About this work
It is safe to say that without the help of Russian violinist Adolph Brodsky, Pyotr Il'yich Tchaikovsky's Violin Concerto would not be held in nearly the popular esteem that it is today held, or at least to say that without Brodsky the work would have had to wait much longer for its day in the sun to arrive. For upon seeing the Concerto, Leopold Auer, the violinist for whom Tchaikovsky had actually composed the work and who was to have given the premiere, decreed it both unplayable and aesthetically questionable, just as Nikolai Rubinstein had done with the composer's Piano Concerto a few years earlier. It was only because Brodsky generously offered to take Auer's place as soloist that the work was heard at all. The grateful composer immediately struck Auer's name from the dedication and replaced it with Adolph Brodsky's. Most critics of the day, however, agreed with Auer's verdict; though, as it happened, Auer himself later reversed his judgment and became, through his brilliant students, the Concerto's greatest champion.
This was not the first time that Brodsky had used his immense skills in Tchaikovsky's aid when an association with Auer proved unfruitful. On January 28, 1876, Brodsky had given the premiere of another work Tchaikovsky wrote with Auer in mind, the Sérénade mélancolique for violin and orchestra, Op. 26, composed almost exactly one year earlier. In the case of the Sérénade, the dedication to Leopold Auer survives; perhaps it was only when Auer had failed him for the second time, and Brodsky had bailed him out for the second time, that Tchaikovsky grew angry enough at Auer to strike out the Concerto's dedication.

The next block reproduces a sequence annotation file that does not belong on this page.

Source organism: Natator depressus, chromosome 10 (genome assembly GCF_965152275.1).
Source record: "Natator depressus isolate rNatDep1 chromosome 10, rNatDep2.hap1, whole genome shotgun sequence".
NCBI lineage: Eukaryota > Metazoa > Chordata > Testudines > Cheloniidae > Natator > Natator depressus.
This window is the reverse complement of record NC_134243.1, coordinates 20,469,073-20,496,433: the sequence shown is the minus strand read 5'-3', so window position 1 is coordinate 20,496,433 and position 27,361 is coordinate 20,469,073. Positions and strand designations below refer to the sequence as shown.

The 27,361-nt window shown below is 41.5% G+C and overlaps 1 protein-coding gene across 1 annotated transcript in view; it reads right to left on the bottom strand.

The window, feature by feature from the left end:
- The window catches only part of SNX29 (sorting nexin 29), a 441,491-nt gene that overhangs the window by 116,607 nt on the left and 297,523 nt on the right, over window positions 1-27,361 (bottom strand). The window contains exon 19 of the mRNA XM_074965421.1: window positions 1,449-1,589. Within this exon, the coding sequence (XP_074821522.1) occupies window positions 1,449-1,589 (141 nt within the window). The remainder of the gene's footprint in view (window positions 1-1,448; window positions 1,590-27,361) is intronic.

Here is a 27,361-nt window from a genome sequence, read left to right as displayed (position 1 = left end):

The single-movement Sérénade mélancolique is of diminutive proportions compared to the Violin Concerto. A large three-part (ABA) form is at work in the piece. In the opening strains of the first section (Andante) the violin sings a quiet tune entirely on the G string. A second theme appears (Pochissimo più mosso), related to the woodwind introduction and hinting at the realm of D flat major, but never actually manages to make a cadence to that key before the middle section proper takes off with its agitato-running eighth notes. Two massive Largamente outbursts in E and B flat major make for a rousing climax, but soon things dissolve away into a brief and very subdued violin cadenza, which in turn moves without break of any kind into the reprise of the opening section, now played with the addition of shimmering flute tremolandos. The opening bars of the piece come back at the end of the brief coda, just before the violin reflects once more, almost despondently, upon the melancholy theme of the first section, and draws the whole affair to a triple pianissimo close.
Curated by Femke Steketee, Saxophonist